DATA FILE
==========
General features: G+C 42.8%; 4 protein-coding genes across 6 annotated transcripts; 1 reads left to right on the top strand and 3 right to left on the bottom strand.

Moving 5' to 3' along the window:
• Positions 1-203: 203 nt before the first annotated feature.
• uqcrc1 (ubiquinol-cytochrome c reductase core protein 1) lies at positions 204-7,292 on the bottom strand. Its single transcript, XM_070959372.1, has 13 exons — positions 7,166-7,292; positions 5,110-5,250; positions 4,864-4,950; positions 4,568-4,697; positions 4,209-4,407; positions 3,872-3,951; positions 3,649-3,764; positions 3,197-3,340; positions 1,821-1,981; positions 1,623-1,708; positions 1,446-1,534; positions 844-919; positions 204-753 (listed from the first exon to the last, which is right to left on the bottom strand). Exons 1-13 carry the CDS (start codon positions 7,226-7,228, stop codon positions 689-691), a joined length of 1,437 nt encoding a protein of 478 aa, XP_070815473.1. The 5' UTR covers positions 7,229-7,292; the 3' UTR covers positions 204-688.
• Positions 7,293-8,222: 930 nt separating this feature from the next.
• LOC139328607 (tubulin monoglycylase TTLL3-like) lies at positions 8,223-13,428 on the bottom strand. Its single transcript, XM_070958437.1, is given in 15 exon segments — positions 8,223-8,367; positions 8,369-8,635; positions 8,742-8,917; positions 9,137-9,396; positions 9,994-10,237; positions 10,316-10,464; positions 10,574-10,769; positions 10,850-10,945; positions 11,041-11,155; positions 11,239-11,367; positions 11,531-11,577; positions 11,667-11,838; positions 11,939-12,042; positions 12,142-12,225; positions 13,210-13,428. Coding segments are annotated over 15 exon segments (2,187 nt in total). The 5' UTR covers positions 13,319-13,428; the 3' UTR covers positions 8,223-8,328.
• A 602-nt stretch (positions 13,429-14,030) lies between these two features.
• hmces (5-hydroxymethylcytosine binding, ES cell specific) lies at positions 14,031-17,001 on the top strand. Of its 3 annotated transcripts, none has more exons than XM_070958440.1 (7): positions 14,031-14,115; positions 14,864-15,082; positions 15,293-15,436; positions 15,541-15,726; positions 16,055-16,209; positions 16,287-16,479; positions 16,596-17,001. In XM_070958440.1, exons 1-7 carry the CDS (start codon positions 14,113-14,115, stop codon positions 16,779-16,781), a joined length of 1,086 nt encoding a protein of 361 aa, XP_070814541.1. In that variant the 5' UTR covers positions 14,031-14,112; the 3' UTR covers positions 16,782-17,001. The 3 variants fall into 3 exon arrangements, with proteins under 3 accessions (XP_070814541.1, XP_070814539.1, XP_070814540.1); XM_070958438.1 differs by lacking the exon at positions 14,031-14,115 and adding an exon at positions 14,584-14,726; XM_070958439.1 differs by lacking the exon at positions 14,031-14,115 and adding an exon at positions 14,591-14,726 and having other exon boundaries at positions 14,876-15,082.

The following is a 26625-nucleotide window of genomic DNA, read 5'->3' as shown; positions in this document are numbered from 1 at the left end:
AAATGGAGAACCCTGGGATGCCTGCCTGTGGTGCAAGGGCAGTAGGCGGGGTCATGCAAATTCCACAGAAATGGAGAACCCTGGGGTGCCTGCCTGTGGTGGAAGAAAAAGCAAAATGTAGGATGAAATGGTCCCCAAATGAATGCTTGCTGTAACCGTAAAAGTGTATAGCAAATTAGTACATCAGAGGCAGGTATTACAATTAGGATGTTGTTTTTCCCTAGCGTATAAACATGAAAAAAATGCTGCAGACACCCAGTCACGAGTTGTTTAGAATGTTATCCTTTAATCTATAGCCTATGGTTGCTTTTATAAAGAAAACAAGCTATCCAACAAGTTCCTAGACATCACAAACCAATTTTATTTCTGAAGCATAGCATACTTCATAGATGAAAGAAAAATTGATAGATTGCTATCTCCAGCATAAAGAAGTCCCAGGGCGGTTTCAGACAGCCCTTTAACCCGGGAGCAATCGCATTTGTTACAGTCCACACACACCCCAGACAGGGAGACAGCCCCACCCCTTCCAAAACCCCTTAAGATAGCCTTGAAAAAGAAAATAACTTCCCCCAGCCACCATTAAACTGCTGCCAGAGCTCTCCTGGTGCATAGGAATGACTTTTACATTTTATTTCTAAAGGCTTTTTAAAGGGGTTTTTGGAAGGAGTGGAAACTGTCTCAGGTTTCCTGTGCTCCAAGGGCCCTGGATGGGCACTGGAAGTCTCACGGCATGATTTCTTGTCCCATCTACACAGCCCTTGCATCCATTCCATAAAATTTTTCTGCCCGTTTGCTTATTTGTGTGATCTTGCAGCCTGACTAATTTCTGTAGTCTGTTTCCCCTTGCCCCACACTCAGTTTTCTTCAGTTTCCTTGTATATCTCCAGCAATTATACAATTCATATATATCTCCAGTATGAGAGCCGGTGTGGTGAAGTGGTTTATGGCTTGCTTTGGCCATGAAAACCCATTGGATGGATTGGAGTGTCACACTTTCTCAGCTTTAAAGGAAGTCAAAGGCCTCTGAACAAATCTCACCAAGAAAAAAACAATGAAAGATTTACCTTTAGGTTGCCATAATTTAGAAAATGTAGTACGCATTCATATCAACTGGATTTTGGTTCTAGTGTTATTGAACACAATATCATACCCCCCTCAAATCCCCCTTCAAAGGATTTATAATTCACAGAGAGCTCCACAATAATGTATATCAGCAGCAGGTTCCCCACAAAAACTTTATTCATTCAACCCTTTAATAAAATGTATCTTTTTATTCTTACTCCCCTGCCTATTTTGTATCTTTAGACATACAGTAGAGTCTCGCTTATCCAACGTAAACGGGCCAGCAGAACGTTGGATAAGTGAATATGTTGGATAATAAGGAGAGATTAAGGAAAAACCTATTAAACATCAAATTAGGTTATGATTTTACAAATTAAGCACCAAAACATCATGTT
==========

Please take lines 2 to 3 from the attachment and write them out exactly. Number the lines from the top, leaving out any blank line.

Moving 5' to 3' along the window:
• Positions 1-203: 203 nt before the first annotated feature.